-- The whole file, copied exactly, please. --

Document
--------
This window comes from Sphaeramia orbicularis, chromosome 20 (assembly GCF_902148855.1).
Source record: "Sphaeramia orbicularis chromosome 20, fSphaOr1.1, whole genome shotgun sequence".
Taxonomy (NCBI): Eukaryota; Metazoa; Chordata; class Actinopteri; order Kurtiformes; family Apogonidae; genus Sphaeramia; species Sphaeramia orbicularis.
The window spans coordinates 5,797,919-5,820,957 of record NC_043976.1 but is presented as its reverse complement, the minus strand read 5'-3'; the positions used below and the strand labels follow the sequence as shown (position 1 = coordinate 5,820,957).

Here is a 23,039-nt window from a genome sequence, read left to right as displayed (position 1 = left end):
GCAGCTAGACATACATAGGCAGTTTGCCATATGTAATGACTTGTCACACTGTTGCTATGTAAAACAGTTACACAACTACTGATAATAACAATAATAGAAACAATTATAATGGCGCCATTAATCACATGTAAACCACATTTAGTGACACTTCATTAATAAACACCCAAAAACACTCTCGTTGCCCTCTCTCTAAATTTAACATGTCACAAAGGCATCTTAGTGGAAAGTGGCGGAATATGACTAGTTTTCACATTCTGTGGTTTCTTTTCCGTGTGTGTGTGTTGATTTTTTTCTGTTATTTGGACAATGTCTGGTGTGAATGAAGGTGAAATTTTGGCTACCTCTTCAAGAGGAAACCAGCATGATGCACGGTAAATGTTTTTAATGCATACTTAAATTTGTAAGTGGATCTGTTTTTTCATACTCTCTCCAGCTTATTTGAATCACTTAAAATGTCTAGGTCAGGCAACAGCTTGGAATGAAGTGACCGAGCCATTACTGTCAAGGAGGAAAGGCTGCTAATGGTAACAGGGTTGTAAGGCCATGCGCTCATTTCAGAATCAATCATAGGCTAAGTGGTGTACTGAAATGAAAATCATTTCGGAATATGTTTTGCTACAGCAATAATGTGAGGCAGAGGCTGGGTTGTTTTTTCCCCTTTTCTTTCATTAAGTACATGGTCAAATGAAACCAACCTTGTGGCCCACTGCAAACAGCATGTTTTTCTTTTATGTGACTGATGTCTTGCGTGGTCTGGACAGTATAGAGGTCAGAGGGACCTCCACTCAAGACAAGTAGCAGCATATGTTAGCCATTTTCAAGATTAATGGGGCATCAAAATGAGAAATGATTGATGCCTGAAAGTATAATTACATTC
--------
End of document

This window comes from Sphaeramia orbicularis, chromosome 20 (assembly GCF_902148855.1).
Source record: "Sphaeramia orbicularis chromosome 20, fSphaOr1.1, whole genome shotgun sequence".
Taxonomy (NCBI): Eukaryota; Metazoa; Chordata; class Actinopteri; order Kurtiformes; family Apogonidae; genus Sphaeramia; species Sphaeramia orbicularis.
The window spans coordinates 5,797,919-5,820,957 of record NC_043976.1 but is presented as its reverse complement, the minus strand read 5'-3'; the positions used below and the strand labels follow the sequence as shown (position 1 = coordinate 5,820,957).

Here is a 23,039-nt window from a genome sequence, read left to right as displayed (position 1 = left end):
GCAGCTAGACATACATAGGCAGTTTGCCATATGTAATGACTTGTCACACTGTTGCTATGTAAAACAGTTACACAACTACTGATAATAACAATAATAGAAACAATTATAATGGCGCCATTAATCACATGTAAACCACATTTAGTGACACTTCATTAATAAACACCCAAAAACACTCTCGTTGCCCTCTCTCTAAATTTAACATGTCACAAAGGCATCTTAGTGGAAAGTGGCGGAATATGACTAGTTTTCACATTCTGTGGTTTCTTTTCCGTGTGTGTGTGTTGATTTTTTTCTGTTATTTGGACAATGTCTGGTGTGAATGAAGGTGAAATTTTGGCTACCTCTTCAAGAGGAAACCAGCATGATGCACGGTAAATGTTTTTAATGCATACTTAAATTTGTAAGTGGATCTGTTTTTTCATACTCTCTCCAGCTTATTTGAATCACTTAAAATGTCTAGGTCAGGCAACAGCTTGGAATGAAGTGACCGAGCCATTACTGTCAAGGAGGAAAGGCTGCTAATGGTAACAGGGTTGTAAGGCCATGCGCTCATTTCAGAATCAATCATAGGCTAAGTGGTGTACTGAAATGAAAATCATTTCGGAATATGTTTTGCTACAGCAATAATGTGAGGCAGAGGCTGGGTTGTTTTTTCCCCTTTTCTTTCATTAAGTACATGGTCAAATGAAACCAACCTTGTGGCCCACTGCAAACAGCATGTTTTTCTTTTATGTGACTGATGTCTTGCGTGGTCTGGACAGTATAGAGGTCAGAGGGACCTCCACTCAAGACAAGTAGCAGCATATGTTAGCCATTTTCAAGATTAATGGGGCATCAAAATGAGAAATGATTGATGCCTGAAAGTATAATTACATTC